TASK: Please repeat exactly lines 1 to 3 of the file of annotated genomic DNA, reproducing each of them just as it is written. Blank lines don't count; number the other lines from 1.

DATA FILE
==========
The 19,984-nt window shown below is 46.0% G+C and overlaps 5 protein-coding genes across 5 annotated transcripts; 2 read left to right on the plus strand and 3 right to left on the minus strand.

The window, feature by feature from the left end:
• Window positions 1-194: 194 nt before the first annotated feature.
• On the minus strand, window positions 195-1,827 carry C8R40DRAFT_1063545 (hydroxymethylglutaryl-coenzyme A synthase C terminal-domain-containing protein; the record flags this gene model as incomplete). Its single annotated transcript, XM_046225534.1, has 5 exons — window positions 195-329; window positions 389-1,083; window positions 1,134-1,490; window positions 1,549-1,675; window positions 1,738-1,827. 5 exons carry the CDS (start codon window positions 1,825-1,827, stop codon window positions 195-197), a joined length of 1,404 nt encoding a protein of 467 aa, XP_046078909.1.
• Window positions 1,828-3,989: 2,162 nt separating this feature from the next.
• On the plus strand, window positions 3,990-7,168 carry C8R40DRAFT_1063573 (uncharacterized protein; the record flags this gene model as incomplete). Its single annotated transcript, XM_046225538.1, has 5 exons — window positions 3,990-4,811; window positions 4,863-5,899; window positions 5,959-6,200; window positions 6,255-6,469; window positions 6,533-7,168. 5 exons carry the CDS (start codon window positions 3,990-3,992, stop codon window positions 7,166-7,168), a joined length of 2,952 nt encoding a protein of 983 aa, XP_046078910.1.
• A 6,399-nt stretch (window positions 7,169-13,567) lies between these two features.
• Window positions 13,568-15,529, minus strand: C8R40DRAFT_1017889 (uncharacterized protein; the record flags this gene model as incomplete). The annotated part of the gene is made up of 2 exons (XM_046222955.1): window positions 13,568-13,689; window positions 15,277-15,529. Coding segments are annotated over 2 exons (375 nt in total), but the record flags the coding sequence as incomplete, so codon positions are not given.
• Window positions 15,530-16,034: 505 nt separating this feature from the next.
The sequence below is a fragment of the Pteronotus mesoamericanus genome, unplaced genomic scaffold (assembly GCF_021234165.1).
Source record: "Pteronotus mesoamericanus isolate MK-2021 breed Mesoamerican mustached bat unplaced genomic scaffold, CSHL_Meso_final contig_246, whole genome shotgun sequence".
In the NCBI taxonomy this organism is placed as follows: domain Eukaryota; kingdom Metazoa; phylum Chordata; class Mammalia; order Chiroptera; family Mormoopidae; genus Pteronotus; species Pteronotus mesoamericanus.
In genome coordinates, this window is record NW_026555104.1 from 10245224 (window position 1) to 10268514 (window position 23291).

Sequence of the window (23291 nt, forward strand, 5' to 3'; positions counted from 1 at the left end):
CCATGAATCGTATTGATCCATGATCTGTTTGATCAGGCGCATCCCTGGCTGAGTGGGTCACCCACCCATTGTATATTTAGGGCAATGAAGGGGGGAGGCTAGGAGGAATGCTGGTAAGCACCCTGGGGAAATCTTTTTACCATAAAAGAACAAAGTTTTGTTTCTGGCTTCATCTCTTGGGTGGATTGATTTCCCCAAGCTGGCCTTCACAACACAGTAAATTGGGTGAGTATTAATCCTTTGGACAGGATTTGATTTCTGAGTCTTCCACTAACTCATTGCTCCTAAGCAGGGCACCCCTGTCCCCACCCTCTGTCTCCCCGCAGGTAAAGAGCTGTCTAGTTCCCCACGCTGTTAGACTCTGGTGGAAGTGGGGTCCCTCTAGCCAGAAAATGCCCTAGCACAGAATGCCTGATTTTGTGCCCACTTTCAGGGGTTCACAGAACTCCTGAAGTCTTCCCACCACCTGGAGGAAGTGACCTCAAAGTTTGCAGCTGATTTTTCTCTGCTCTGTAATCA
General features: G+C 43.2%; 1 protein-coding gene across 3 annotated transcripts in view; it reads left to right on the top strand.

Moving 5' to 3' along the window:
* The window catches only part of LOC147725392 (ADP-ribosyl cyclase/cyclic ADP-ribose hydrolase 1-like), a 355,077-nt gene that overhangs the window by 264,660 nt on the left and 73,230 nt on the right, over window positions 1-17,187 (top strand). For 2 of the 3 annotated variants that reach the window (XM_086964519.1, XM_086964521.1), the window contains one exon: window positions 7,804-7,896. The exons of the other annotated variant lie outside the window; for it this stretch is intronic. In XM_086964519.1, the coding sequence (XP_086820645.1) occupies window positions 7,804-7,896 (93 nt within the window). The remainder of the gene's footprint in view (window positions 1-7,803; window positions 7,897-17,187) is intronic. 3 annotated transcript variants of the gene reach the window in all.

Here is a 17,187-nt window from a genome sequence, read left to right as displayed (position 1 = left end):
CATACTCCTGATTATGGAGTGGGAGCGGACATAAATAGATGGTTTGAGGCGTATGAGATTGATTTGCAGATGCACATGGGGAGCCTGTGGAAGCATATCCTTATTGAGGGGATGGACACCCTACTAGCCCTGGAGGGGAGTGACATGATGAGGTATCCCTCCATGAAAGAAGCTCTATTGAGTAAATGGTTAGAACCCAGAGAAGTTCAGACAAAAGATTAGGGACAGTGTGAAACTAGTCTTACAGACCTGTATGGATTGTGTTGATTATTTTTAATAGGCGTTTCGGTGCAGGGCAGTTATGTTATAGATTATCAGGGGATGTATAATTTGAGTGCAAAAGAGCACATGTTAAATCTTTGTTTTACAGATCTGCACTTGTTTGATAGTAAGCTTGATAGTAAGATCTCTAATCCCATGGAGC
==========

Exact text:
The 19,984-nt window shown below is 46.0% G+C and overlaps 5 protein-coding genes across 5 annotated transcripts; 2 read left to right on the plus strand and 3 right to left on the minus strand.

The window, feature by feature from the left end:
• Window positions 1-194: 194 nt before the first annotated feature.